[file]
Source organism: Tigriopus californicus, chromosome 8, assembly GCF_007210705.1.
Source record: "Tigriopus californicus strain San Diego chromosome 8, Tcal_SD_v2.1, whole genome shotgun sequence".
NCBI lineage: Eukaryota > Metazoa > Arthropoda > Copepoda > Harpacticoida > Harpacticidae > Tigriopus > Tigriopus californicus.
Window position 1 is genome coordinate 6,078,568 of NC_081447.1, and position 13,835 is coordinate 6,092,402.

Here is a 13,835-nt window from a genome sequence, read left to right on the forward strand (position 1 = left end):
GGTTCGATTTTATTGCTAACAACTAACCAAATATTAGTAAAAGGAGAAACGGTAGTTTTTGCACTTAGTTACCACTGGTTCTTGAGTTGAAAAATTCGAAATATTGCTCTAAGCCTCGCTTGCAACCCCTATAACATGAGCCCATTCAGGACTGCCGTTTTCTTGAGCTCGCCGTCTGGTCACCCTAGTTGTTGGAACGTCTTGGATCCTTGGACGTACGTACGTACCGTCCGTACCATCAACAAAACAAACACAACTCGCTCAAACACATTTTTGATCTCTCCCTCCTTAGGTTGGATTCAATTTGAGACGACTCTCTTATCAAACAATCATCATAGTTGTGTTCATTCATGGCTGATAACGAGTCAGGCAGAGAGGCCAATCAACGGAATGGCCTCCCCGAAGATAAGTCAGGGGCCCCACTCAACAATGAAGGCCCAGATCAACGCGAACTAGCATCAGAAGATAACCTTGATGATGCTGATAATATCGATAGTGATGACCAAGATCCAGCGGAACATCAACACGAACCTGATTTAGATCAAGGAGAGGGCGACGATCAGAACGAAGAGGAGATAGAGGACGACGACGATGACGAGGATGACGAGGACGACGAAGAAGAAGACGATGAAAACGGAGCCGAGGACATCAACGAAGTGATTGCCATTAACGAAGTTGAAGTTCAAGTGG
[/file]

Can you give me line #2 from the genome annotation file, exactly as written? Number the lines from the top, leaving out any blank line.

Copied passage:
Source record: "Tigriopus californicus strain San Diego chromosome 8, Tcal_SD_v2.1, whole genome shotgun sequence".